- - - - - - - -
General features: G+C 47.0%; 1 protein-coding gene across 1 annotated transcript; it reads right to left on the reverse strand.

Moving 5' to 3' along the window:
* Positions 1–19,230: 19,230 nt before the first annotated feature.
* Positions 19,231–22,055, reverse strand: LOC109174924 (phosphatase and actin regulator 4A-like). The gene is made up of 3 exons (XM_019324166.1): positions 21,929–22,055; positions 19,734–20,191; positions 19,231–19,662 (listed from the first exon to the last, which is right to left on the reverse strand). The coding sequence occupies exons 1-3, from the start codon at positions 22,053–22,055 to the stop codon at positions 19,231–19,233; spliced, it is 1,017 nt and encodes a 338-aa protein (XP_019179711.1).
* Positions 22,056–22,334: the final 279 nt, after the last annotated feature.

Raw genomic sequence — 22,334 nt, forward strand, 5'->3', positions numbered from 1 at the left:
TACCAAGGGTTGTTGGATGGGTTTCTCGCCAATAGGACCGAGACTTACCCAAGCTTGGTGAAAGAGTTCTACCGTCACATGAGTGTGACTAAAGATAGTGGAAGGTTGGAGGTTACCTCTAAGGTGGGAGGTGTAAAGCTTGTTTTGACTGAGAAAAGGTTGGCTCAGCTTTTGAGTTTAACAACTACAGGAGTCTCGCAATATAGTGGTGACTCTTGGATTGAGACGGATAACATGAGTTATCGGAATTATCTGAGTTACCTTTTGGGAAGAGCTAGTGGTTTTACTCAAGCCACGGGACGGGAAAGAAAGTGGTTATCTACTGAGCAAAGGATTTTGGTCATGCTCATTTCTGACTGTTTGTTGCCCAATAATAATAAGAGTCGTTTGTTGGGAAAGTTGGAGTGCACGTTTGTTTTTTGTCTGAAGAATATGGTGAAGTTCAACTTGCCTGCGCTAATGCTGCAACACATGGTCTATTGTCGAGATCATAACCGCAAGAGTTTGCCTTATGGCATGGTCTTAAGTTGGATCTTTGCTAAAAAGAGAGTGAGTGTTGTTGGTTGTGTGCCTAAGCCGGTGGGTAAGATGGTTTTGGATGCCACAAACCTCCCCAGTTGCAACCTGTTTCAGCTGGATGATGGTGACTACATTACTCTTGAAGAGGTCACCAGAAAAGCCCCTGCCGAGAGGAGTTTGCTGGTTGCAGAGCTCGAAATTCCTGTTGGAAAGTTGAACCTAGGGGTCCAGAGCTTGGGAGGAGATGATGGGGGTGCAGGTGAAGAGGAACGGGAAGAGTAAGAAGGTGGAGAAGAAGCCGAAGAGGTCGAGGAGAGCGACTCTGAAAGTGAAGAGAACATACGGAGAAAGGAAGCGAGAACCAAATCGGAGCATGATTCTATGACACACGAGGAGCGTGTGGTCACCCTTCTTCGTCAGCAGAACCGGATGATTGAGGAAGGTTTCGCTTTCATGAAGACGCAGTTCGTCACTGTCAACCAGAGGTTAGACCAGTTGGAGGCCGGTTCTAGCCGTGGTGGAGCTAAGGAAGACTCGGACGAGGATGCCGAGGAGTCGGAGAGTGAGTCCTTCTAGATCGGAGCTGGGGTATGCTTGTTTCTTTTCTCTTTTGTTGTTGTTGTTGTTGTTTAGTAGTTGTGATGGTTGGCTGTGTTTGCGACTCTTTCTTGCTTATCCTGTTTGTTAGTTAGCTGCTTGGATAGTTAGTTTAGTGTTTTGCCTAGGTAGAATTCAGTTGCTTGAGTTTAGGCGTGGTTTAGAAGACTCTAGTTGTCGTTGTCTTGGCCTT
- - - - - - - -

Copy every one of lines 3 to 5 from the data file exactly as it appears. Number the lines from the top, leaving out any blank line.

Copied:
* Positions 1–19,230: 19,230 nt before the first annotated feature.
* Positions 19,231–22,055, reverse strand: LOC109174924 (phosphatase and actin regulator 4A-like). The gene is made up of 3 exons (XM_019324166.1): positions 21,929–22,055; positions 19,734–20,191; positions 19,231–19,662 (listed from the first exon to the last, which is right to left on the reverse strand). The coding sequence occupies exons 1-3, from the start codon at positions 22,053–22,055 to the stop codon at positions 19,231–19,233; spliced, it is 1,017 nt and encodes a 338-aa protein (XP_019179711.1).
* Positions 22,056–22,334: the final 279 nt, after the last annotated feature.